The public sector is constantly under scrutiny, and pressure to ‘get it right’ extends to its IT operations and strategy. Unlike the private sector, who do not necessarily have the same budget and process constraints when looking to keep their IT up to date, the public sector must also adapt to the ever-changing political climate and any changes in policy that this brings.
These challenges led to the Government introducing the flagship Cloud First policy in 2013, one of the most important technology policies in recent memory. The policy states that organisations should consider cloud solutions first, before exploring other options. It doesn’t prevent alternative options being taken but says there must be a clear demonstration that the alternative offers adequate security, flexibility and value for money.
This ground-breaking, forward-thinking framework paved the way for widespread digital transformation for central government bodies, for whom the policy is mandatory, as well as the wider public sector, who are ‘strongly advised’ to follow suit.
The Cabinet Office said at the time the policy will “drive wider adoption of cloud computing in the public sector, boosting business – and furthering savings and efficiencies”. In May 2019 it came to light that the Government Digital Service (GDS) and Crown Commercial Service (CCS) were planning to review and revise the original policy, although decided that they will stand by it, possibly with minor guidance alterations.
Gartner predicts Government spending on public cloud services will grow by 17.1% throughout this year and again in 2021. So, what are the key drivers behind this investment? In this blog post, we will investigate Whitehall’s Cloud First policy, why it’s advantageous for the public sector, and what to expect from a digitally transformed public sector in the future.
Cloud-based operations have created efficient ways to manage people, processes and everything in-between. The GovUK website lists the following benefits for public sector organisations considering migrating to the cloud.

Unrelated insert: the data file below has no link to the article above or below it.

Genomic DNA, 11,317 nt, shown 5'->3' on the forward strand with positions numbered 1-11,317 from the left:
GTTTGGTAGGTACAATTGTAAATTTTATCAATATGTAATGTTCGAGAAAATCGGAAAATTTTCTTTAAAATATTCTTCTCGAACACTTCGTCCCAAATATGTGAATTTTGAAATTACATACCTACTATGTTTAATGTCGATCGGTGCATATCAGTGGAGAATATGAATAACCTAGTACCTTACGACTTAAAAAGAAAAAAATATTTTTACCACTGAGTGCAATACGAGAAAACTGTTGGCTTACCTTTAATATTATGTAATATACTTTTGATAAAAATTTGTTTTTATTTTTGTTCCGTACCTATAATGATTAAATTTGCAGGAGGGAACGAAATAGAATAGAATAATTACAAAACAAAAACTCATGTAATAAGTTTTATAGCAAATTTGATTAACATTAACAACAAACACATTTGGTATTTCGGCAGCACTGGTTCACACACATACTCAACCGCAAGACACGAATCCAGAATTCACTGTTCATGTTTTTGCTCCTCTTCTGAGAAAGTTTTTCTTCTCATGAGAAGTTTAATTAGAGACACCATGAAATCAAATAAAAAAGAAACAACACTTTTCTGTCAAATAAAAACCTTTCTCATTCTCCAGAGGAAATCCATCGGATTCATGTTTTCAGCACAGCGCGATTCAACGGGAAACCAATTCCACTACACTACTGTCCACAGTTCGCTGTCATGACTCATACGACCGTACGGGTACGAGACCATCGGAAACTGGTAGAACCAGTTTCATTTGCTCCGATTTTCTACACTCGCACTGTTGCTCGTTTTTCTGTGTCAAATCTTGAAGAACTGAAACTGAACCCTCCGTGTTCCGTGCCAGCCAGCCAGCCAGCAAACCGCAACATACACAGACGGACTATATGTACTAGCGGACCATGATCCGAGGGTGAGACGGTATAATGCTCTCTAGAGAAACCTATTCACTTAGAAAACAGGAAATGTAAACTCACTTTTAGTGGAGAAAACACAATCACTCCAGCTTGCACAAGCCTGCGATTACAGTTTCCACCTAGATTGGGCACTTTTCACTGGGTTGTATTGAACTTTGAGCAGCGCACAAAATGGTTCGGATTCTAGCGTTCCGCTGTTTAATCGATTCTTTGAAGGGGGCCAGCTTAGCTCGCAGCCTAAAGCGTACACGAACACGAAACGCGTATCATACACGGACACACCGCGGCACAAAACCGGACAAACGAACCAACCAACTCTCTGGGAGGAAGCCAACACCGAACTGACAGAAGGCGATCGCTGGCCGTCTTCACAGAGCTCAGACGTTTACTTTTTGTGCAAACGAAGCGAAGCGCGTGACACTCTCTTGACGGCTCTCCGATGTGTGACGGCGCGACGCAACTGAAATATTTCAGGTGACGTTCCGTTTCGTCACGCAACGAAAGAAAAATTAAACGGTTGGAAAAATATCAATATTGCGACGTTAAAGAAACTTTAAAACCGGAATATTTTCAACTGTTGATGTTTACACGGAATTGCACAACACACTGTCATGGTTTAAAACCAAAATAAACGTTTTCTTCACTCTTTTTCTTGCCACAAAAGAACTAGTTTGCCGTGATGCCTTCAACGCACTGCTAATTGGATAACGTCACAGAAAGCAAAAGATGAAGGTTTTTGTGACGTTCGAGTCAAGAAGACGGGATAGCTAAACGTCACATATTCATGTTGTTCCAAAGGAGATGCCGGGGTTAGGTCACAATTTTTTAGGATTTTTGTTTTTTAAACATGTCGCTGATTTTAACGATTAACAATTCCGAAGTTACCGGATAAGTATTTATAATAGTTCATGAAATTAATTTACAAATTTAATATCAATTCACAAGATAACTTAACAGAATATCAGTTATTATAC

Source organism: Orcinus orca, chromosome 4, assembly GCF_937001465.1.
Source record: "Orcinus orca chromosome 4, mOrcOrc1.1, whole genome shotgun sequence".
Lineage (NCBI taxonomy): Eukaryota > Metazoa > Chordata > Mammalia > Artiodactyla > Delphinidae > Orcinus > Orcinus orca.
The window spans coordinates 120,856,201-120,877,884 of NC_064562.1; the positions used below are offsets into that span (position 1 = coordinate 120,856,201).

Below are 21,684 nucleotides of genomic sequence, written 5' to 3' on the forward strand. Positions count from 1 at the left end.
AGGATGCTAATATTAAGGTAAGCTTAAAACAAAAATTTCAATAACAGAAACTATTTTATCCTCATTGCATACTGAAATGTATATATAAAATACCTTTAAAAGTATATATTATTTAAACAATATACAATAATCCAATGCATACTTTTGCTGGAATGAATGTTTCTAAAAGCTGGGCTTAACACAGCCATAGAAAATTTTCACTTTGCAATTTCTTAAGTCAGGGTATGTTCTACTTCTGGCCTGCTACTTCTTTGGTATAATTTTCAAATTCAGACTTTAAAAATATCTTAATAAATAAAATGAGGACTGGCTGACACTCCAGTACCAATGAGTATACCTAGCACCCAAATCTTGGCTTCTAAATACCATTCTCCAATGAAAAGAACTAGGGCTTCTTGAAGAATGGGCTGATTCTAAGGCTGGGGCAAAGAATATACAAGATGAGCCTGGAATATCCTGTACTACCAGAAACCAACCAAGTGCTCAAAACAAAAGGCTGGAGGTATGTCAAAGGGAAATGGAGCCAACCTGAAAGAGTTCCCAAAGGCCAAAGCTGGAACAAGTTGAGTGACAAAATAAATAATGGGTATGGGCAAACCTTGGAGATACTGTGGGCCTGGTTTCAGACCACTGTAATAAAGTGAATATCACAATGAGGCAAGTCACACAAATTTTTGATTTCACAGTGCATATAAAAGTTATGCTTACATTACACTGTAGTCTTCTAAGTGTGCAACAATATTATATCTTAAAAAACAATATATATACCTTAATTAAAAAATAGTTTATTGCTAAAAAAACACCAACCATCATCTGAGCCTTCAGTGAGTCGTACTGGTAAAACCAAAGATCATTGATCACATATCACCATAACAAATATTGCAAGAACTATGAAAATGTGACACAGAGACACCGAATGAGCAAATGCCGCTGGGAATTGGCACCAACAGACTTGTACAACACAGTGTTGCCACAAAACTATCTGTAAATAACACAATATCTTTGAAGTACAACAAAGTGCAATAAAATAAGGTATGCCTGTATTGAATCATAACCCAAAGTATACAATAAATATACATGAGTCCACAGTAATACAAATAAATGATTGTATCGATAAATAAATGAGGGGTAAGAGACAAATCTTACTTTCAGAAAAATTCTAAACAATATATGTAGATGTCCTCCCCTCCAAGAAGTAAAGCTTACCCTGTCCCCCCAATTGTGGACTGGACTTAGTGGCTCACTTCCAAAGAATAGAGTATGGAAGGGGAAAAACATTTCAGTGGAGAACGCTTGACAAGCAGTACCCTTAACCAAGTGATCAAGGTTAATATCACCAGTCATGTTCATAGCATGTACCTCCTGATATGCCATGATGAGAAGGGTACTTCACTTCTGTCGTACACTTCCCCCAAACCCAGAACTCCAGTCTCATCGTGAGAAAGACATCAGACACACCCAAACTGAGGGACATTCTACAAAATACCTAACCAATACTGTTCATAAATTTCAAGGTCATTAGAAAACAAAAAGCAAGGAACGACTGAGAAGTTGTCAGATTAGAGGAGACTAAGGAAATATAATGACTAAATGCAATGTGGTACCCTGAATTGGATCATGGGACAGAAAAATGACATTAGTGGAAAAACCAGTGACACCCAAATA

First and foremost, the Cloud First policy aims to reduce public sector spending on outdated IT and technology ecosystems. Francis Maude, Minister for the Cabinet Office, said “One way we can reduce these costs is to accelerate the adoption of Cloud across the public sector to maximise its benefits. This Cloud First policy will embed the skills a modern civil service needs to meet the demands of 21st century digital government and help us to get ahead in the global race”.
Research in 2017 by the Cloud Industry Forum found 82% of public sector organisations had deployed at least one cloud service. However, there are still challenges facing public sector organisations opting for cloud adoption. Obstacles such as budget constraints, a lack of knowledge and skills, or even an unwillingness to take risks can all prevent a smooth migration of applications and services into the cloud.
Keeping up to date with cloud-based technology can allow public sector organisations to benefit from advancements in new technologies, such as the Internet of Things (IoT), Artificial Intelligence (AI) and automation. Most, if not all, public sector departments could benefit from cloud adoption and the Cloud First policy is a step in the right direction for driving the public sector towards a digital infrastructure that everyone can benefit from.
We hope you’ve enjoyed this blog post. As always, if you have any questions, please get in touch.
Image credit: Rafal Olechowski/Shutterstock.com
Matthew is Secura's content specialist, producing gripping, emotionally complex, edge of your seat, cloud hosting articles and videos.
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